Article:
A spat over insurance disrupted a stop in Seattle, Wash., for two World War II bombers scheduled to give sightseeing rides from King County International Airport-Boeing Field during the Collings Foundation’s Wings of Freedom Tour.
Then it was bombs away on Facebook, as the foundation tapped the social network to vent its frustration.
The Stow, Mass.-based nonprofit learned on short notice that King County, Wash., operator of Boeing Field—home of the Seattle Museum of Flight—had changed its insurance requirements, essentially tripling the liability coverage Collings would be required to have in place for giving rides in its B-17 and B-24 bombers.
Coverage requirements are based on aircraft weight, a county official told AOPA. The coverage requirements for the two bombers applied to all aircraft over 15,000 pounds.
Scrambling to make other arrangements, Collings sent the bombers to Renton, Wash., instead for sightseeing flights.
Then it called in support via the social network.
“Over the past twenty-two years with over 2,600 stops including over eighteen stops at Boeing Field, we have never previously encountered such an outlandish request,” said the post, noting that shuttling the aircraft back and forth between the two airports imposed “a huge increase in costs to the Collings Foundation.”
“Unless this decision is reversed, the Collings Foundation will not be able to return to Boeing Field and it is very likely that no historic aircraft, and in particular B-17s, will ever fly out of Boeing Field again,” it said.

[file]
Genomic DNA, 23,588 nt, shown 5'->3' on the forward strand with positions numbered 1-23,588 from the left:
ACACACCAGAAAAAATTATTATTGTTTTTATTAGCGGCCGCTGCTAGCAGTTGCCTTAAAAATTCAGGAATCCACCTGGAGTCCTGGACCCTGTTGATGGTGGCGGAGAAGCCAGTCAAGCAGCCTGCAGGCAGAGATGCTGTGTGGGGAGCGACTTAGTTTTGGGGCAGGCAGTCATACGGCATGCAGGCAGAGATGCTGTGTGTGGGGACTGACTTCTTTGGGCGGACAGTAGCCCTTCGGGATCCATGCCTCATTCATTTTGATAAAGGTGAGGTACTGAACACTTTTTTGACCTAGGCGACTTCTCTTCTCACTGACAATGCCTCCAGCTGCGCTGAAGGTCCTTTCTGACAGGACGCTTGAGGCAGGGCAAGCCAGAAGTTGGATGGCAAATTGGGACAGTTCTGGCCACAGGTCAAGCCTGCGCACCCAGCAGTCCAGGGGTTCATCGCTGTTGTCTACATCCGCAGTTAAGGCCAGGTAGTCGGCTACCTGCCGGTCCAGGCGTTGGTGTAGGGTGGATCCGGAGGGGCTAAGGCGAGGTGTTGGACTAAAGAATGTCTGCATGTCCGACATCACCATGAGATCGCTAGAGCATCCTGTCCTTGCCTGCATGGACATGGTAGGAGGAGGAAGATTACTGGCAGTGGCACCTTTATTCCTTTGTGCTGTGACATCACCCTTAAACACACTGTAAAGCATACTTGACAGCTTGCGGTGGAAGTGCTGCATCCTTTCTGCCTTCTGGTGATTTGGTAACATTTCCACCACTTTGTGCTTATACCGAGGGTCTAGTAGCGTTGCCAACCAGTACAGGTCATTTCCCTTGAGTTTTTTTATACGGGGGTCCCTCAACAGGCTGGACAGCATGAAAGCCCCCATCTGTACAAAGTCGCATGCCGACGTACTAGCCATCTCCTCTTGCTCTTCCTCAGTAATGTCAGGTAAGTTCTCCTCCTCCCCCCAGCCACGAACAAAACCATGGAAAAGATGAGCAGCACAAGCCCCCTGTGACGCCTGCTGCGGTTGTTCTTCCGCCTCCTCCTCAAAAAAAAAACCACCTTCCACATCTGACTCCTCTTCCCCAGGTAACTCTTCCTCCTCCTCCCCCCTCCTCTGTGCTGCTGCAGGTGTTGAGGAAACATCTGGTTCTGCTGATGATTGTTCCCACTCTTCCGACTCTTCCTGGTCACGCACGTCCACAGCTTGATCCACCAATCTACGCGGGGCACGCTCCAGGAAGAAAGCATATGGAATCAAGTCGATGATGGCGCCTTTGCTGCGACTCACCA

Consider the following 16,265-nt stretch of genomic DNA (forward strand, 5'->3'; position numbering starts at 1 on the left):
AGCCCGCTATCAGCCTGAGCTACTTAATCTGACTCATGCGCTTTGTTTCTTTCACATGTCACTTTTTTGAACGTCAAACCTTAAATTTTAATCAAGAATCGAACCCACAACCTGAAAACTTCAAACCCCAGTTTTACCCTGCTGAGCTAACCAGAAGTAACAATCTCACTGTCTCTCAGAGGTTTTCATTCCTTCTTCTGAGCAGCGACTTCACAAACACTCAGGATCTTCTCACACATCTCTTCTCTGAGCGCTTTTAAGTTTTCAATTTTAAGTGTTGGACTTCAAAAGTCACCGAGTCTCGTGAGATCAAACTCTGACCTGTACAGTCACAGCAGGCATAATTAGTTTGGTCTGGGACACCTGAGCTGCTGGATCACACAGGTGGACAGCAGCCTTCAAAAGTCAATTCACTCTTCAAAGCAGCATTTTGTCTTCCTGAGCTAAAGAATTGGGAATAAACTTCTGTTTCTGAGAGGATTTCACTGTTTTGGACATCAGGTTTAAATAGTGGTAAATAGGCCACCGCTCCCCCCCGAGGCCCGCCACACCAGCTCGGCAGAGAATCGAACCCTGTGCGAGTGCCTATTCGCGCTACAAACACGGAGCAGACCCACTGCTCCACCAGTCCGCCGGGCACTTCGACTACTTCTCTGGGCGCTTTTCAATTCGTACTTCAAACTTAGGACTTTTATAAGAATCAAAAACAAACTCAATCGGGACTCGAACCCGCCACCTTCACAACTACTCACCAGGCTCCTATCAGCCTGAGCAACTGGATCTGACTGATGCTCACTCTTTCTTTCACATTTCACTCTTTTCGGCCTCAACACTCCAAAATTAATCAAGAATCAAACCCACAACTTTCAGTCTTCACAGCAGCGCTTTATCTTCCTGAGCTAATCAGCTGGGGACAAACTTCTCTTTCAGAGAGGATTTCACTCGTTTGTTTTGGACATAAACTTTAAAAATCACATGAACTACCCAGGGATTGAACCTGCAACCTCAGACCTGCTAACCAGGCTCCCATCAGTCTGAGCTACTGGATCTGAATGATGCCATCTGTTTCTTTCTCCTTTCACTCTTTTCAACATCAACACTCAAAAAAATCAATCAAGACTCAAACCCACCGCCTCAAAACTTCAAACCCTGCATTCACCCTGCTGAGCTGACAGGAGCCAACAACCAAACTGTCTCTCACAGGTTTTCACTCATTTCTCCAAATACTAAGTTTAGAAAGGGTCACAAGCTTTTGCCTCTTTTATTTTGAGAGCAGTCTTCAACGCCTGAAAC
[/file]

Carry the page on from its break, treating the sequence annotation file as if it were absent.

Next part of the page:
King County Transportation Director Harold Taniguchi told AOPA in a phone interview that the county made the call on insurance coverage based on recommendations from risk-management staff, who had consulted their providers.
As department director, Taniguchi could waive the requirement, but did not feel comfortable leaving such a “big gap” in the coverage that was recommended.
There were also time constraints. The county had to get its paperwork in order about 10 days before the event, he said.
“I am certainly mindful of the importance of entities like the Collings Foundation, but at that moment we were down to the wire. It didn’t work out in terms of timing,” he said.
Taniguchi said he understood the frustration at Collings, which he described as “a well-oiled machine.”
He sounded a conciliatory note about the future, noting that he has made a personal commitment to address the liability-coverage issue.
“If they are to come back, we have to find some kind of happy medium,” he said.
Modern military campaigns being what they are, by June 28, the Collings Foundation’s Facebook post had scored 117 comments, 42 likes, and 86 shares.